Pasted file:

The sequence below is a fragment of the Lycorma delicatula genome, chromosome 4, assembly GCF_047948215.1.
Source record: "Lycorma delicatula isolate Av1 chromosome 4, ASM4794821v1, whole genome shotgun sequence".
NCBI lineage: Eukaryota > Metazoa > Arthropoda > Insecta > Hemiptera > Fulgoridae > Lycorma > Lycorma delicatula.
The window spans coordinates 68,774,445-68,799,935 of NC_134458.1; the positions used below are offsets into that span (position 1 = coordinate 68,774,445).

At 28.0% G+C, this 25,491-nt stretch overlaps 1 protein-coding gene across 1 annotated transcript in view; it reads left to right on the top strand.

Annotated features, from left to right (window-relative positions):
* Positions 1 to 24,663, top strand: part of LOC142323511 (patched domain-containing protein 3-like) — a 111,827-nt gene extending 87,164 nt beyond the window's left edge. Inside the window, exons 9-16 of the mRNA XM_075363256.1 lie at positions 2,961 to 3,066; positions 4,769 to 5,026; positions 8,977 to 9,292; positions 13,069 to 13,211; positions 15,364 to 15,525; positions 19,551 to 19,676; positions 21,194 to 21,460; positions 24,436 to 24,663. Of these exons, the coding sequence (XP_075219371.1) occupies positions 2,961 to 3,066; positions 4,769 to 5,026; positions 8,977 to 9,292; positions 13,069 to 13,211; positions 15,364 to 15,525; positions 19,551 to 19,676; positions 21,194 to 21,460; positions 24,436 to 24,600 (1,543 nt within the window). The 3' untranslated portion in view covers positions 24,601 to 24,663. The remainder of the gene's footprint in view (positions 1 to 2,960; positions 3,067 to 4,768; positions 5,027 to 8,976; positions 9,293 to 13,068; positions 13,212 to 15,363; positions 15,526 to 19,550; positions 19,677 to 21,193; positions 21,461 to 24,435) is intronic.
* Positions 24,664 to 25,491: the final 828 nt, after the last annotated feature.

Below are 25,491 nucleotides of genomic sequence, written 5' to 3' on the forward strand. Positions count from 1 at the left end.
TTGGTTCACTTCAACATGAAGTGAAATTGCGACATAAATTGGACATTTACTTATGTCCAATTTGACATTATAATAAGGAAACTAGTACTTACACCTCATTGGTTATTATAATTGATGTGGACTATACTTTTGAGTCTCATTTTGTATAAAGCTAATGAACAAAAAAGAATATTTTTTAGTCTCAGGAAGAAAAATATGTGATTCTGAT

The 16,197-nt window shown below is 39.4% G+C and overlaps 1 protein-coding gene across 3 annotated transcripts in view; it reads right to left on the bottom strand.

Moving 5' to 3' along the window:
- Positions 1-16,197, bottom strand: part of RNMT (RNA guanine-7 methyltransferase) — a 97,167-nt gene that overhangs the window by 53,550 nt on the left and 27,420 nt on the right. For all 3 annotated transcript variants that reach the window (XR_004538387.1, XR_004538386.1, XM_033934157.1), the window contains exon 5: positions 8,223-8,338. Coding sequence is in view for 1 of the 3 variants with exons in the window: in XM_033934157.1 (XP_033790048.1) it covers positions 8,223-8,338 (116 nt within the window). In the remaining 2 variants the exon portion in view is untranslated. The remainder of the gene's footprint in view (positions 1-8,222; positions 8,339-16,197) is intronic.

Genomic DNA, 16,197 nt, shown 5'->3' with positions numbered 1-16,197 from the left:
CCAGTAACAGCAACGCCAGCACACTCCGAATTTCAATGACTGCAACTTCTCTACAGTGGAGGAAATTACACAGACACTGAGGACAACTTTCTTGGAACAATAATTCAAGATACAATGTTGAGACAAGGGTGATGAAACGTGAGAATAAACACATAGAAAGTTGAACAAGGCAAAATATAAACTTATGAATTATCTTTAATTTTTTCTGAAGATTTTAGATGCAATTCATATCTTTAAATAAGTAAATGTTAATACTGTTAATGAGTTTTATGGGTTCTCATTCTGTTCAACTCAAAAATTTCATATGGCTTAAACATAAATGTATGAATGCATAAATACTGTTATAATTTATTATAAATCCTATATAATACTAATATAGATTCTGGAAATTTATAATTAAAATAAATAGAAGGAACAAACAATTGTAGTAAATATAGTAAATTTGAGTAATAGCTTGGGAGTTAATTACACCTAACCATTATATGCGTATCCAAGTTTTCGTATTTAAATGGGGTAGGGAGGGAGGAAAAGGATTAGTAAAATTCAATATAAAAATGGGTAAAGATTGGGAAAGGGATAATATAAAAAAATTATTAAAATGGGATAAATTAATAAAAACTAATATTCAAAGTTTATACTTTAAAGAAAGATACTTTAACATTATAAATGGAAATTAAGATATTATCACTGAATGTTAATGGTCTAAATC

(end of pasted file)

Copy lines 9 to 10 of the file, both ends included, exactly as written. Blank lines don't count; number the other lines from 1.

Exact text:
Below are 25,491 nucleotides of genomic sequence, written 5' to 3' on the forward strand. Positions count from 1 at the left end.
TTGGTTCACTTCAACATGAAGTGAAATTGCGACATAAATTGGACATTTACTTATGTCCAATTTGACATTATAATAAGGAAACTAGTACTTACACCTCATTGGTTATTATAATTGATGTGGACTATACTTTTGAGTCTCATTTTGTATAAAGCTAATGAACAAAAAAGAATATTTTTTAGTCTCAGGAAGAAAAATATGTGATTCTGAT